Made presentations to County Engineers Association of Ohio Conference, Ohio GIS, September 26, 2001 and Professional Land Surveyors of Ohio Annual Conference, February 8, 2002.  These presentations (and the paper “GIS/LIS in Ohio and the NCEES Model Law” submitted) outlined existing Ohio laws that required county tax maps to be created and maintained under the supervision of a licensed Professional Surveyor.  This did generate some discussion in Ohio and a recognition that using GIS as a tax map did not alter the legal requirements.  Some counties ignored the discussions and openly violated the law John Francis ( RETIRED69) and I frequently posted… Read more »

gschrock
Member

Where national cadastres work, and work well, the countries are much smaller, and legacy land records systems were less disparate and diverse to start with.  An idea worth exploring of course, but the main sticking point I could see is that local control is an integral part of the existing fabric, is a point of pride, and highly defended. Retro-fitting the country, a state. or even some counties would be fraught with impracticality and intense opposition. Not to say that lessons learned and specific elements from successful cadastres could not improve on the existing – that may be the most… Read more »

thebionicman
Member

If we were establishing a new cadastre independent of common law and prior to settlement this would work. As has been said, a few hundred years of title and occupation would have to be ignored to make it happen. The Profession of Surveying, the powers of Courts and existing real property rights would be replaced by a ‘system’ having its own imperfections. Over time a serires of manuals and a body of case law would develop to overcome and adapt as these imperfections became apparent.Maybe we could call this a Public Land Survey System…

Bill93
Member

Any new system or improvement in existing systems must be built on the data we have, and some places apparently don’t have much to build on. The first step toward improvement would be to get all states to require recording of plats if there was no prior one or if a new survey shows material differences, and capping/tagging of monuments so we know more of their history. 

Dallas Morlan
Member

The 2001 paper I linked above concluded with the following statement of my opinion.In closing I believe Ohio has in place the legal basis for a County Auditor’s GIS cadastral layer to be considered authoritative. Consensus needs to be reached regarding methods to document and resolve boundary conflicts. Cadastral layers maintained by registered professional surveyors, using existing survey and co-ordinate documentation standards discussed will, over a period of many years result in improved usability for Ohio public GIS systems. The counties that took notice and are following Ohio law are well on their way to resolving the problems.

R.J. Schneider
Member

Advocate or Antagonist ???? ..reason #47 why I support a move back to the feudal land tenure system.

Dale Yawn
Member

If you live in a state that has mandatory recording of plats, consider yourself lucky. I’m not going to offer an opinion about a national cadastre, but I think we need to have some minimum standards for written deeds as a start to reforming our land records system. I have seen relatively modern deeds here in Chatham County, Georgia, that are little more than a recitation of the tax assessor’s ID number and a street address. While those deeds may or may not be sufficient in a legal sense to convey property, they suck when you have to figure out… Read more »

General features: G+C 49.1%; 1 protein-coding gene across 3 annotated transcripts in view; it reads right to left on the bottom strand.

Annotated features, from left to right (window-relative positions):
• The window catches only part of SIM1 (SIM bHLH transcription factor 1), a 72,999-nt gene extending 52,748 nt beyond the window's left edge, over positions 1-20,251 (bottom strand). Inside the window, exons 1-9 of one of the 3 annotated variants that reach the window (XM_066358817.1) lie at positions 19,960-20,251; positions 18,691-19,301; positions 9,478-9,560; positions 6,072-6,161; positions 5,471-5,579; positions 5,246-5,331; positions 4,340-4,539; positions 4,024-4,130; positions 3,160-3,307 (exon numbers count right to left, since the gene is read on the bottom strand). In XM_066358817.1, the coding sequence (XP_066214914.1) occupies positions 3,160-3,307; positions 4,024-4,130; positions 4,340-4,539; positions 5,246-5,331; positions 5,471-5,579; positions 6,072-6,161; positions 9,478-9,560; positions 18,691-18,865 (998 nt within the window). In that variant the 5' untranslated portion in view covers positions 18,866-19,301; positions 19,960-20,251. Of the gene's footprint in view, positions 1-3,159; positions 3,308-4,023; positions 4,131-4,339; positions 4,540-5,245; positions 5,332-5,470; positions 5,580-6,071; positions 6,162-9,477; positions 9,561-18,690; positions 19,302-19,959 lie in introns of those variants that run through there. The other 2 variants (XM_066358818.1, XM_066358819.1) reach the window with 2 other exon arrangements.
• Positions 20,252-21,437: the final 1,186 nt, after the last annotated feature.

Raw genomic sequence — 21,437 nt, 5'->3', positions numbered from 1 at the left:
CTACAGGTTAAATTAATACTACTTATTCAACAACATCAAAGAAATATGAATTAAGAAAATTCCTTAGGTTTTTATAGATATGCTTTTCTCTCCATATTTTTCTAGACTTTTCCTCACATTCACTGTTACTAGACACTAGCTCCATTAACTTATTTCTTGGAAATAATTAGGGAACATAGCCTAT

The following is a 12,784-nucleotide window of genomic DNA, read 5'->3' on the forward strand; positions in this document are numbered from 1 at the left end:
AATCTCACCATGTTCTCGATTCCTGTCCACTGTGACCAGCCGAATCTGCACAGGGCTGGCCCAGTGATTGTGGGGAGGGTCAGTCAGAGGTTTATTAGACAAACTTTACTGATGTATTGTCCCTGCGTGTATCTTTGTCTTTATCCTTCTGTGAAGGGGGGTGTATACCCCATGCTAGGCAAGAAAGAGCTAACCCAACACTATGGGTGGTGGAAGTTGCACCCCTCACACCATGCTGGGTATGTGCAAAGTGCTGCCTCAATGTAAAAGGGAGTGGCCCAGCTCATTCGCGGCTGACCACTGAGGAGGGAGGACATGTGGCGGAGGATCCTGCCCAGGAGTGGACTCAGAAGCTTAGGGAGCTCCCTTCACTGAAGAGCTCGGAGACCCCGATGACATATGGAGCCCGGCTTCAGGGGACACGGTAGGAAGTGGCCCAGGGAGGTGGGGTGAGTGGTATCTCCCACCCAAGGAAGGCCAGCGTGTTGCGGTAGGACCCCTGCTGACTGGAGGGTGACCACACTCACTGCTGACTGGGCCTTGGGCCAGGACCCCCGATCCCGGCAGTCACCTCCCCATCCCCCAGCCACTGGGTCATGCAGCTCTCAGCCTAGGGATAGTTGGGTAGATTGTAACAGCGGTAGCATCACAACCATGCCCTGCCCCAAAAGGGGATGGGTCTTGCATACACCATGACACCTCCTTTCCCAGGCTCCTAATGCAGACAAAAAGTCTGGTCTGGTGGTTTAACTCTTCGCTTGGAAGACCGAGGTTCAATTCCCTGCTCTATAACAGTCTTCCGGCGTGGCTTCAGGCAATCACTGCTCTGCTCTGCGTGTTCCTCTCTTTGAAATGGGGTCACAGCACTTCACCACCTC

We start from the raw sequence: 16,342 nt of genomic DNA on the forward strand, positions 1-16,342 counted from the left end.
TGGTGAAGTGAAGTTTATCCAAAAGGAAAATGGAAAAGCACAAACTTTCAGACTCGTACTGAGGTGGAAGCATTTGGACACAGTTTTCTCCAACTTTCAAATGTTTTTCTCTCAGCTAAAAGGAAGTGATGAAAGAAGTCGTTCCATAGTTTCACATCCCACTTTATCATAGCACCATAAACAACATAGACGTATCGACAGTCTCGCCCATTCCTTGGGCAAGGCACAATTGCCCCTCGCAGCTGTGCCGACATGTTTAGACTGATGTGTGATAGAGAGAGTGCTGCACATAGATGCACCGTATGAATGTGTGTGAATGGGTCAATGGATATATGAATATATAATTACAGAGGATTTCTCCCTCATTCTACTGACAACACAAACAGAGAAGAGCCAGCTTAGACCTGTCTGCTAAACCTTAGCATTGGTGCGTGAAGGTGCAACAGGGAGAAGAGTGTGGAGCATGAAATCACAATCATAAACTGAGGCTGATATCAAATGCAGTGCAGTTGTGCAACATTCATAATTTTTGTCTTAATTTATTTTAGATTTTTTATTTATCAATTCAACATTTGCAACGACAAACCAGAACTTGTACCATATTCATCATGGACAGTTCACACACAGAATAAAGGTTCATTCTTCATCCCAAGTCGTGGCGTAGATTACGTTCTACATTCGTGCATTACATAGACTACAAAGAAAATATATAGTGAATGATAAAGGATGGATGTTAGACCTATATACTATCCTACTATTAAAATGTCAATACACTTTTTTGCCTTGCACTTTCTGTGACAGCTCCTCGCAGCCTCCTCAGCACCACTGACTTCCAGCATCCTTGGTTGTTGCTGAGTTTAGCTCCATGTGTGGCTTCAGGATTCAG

LRDay
Member

What needs to be addressed is boundary law. In the US landowners are in control of their boundaries. They been allowed to deed it to others in a pretty sloppy fashion. The PLSS enabled a lot of deeding without surveys. Breaking up a perfect square into mathematical parts is pretty simple on paper. It’s been do it yourself since the beginning and that is a fairly economical way to do it. If it was messed up the problem goes to the buyer in the future, the seller cashes his check and washes their hands of it. So we have this… Read more »

MightyMoe
Member

I dunno, from what I’ve seen it’s a long way off.If there are masses of qualified surveyors to hit the field and monument and tie every corner to a Geo database, then I suppose it could work, after that you need someone to track the ever changing coordinates; until then the most important breakthrough I’ve seen in GIS is what I noticed in the Natrona County WY GIS:You can turn on the property lines, and you can see photo imagery, but you can’t see the photo under the property lines unless you zoom way out, as you get closer the photo imagery fades… Read more »

eapls2708
Member

Until the technologists among us recognize and accept that 1) boundaries are legal entities which may be described according to physical features and/or mathematical terms, and that any dimensions, surveyed or otherwise, are the least reliable and least descriptive means by which to define boundary locations, GIS linework, no matter how carefully calculated, will be largely misleading. If those lines were to be decalred authoritative, particularly if maintained by the Assessor’s office or similar bureaucracy that is often heavily influenced by the political leaders of a county, the result would be absolutely disastrous in that when many, if not most will… Read more »

RADAR
Member

I helped a friend of mine, interview Mike Thomson in Vancouver BC Canada:

Surveying GIS: Recording land surveys Canadian style.

We went up there twice and had about a 4 hour interview both times. The LTSA is a private, non-profit organization. All of the money goes back into the organization to help build a bigger and better system; very little government bureaucracy.

 

Visit their web site BC Land Title and Survey Authority and see what a well organized, coordinated cadastre looks like.

Take the next step in your career, pass your licensure exam with PPI2Pass